• Excel user-defined functions. Excel has long had the ability to "call out" to user-defined functions from within its calculation engine, though historically those functions have had to be written in unmanaged (raw C++) code, which introduces a dangerous instability into the application. Creating an Excel user-defined function that is a thin wrapper around existing business logic defined in the application server-say an inventory check called from within an Excel spreadsheet template for generating purchase orders-gives Excel a powerful "online" experience it lacks for most Excel users.

  • Smart tags. This is the name Microsoft has given that feature where a small box containing a drop-down arrow appears next to something of interest to the document. Smart tags frequently contain an opportunity to configure or customize a particular element within an Office document; for example, when Word auto-corrects what it believes to be a typing mistake, holding the mouse over the corrected word brings up a smart tag, allowing the user to drop the selection list down and "undo" the correction, in the event that it’s not an actual mistake. Smart tags are a form of add-in, and so could be used as another visual aid to help users silently bridge the gap between client and enterprise server.

Office also provides some deployment support for components and documents written/deployed with these programmatic elements in them, so in many cases updating the functionality inside these components can be as easy as releasing something onto a shared download server. Obviously a major consideration for its use will be the licensing costs of Office, but fortunately most business environments will already have Office deployed, reducing the cost significantly if not entirely.

Windows Workflow from within a Spring or J2EE container

Windows Workflow is a new framework Microsoft is releasing as part of the "NetFX 3.0" release, which will ship with Windows Vista. Workflow is intended to provide a means by which core business process functionality-be it on a small scale, such as the interaction between pages in a website, or on a large scale, such as the major processing steps in filing an insurance claim-can be created, viewed, tracked and edited by non-developers. Workflow developers (be they traditional .NET developers, or domain experts) use a flowchart-like environment to design workflows, made up of activities that represent each logical step in the process. This environment will normally be available from within Visual Studio, but can be hosted from within custom applications, as well, thus enabling a company to put the Workflow designer in an environment completely outside of the traditional "programmer" toolset. The resulting workflow design artifact, represented either in an XML format or in code, is then compiled by the workflow compiler into a regular .NET class and processed by the WorkflowRuntime, which can be hosted in a variety of environments, including ASP.NET, a console application, or a GUI app. Workflows can be sequential or driven by external state changes, even across long spans of time.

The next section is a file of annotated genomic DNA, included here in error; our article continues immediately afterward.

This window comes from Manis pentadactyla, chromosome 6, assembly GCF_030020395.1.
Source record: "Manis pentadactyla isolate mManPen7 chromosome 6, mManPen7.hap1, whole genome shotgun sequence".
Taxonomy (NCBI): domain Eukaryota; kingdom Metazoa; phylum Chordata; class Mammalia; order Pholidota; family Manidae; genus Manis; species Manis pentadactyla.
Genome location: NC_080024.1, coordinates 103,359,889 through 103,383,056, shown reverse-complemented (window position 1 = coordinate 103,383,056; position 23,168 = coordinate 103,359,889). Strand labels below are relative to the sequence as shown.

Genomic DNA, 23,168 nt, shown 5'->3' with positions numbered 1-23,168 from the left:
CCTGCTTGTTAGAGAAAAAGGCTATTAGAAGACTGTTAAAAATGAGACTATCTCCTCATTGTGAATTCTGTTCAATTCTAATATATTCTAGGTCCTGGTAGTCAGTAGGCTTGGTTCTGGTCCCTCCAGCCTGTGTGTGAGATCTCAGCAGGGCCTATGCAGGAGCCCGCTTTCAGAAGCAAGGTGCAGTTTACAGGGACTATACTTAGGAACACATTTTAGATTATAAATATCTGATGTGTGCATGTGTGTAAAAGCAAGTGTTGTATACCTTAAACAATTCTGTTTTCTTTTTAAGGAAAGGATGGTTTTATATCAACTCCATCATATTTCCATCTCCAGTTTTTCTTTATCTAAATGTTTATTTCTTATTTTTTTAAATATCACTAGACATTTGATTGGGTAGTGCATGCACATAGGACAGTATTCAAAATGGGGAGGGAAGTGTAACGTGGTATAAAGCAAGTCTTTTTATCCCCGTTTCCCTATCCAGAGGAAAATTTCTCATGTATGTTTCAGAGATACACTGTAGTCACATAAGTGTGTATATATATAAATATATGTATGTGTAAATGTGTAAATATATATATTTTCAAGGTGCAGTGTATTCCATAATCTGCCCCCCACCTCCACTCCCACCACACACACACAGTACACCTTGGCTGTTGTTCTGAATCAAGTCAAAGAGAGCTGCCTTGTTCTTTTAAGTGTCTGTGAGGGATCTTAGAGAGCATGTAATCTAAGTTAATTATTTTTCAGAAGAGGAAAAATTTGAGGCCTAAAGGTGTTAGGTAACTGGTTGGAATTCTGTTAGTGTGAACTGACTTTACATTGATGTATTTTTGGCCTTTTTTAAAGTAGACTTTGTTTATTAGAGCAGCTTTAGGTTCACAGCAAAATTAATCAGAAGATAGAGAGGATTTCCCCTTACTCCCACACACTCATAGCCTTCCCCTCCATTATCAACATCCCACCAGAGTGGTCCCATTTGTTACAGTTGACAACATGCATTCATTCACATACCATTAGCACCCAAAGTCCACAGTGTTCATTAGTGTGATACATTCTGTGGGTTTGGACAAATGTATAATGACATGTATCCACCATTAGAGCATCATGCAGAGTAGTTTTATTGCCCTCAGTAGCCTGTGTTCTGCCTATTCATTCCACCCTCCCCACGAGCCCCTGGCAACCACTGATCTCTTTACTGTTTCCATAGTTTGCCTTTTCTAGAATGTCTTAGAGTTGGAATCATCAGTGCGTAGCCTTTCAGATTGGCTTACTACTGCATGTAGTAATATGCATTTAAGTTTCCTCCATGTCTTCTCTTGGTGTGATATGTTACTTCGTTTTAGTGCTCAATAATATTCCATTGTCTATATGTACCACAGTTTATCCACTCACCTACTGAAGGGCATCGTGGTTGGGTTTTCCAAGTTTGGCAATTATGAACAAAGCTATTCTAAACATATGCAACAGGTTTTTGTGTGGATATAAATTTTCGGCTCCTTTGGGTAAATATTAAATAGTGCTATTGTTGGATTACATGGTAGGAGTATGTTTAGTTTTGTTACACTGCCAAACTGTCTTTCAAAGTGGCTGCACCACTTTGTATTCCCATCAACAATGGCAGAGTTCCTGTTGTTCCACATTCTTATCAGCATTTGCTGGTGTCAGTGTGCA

Given the fact that the WorkflowRuntime was designed to be flexible regarding its hosting environment and context, one immediate idea is to use Workflow and Spring (or another J2EE container) in some conjoined fashion-either the WorkflowRuntime hosting the Spring container and creating custom Activities that call into the Spring Beans to carry out certain business functionality, or by hosting the WorkflowRuntime inside of a Spring Bean to carry out a workflow in response to an incoming Spring-answered remote call. Particularly in the latter case, end-users can design business processes using an intuitive environment, yet run inside the traditional enterprise server world. Similarly, Workflow aficionados are already describing how Workflow can be used to structure the navigation of Web pages within an ASP.NET application in a manner not unlike that of the Struts action mappings file; hosting Workflow inside of the servlet container to do the same would be an equivalent approach, and again provide a visibility into the "flow" between servlet/JSP pages that currently stands obscured by XML syntax.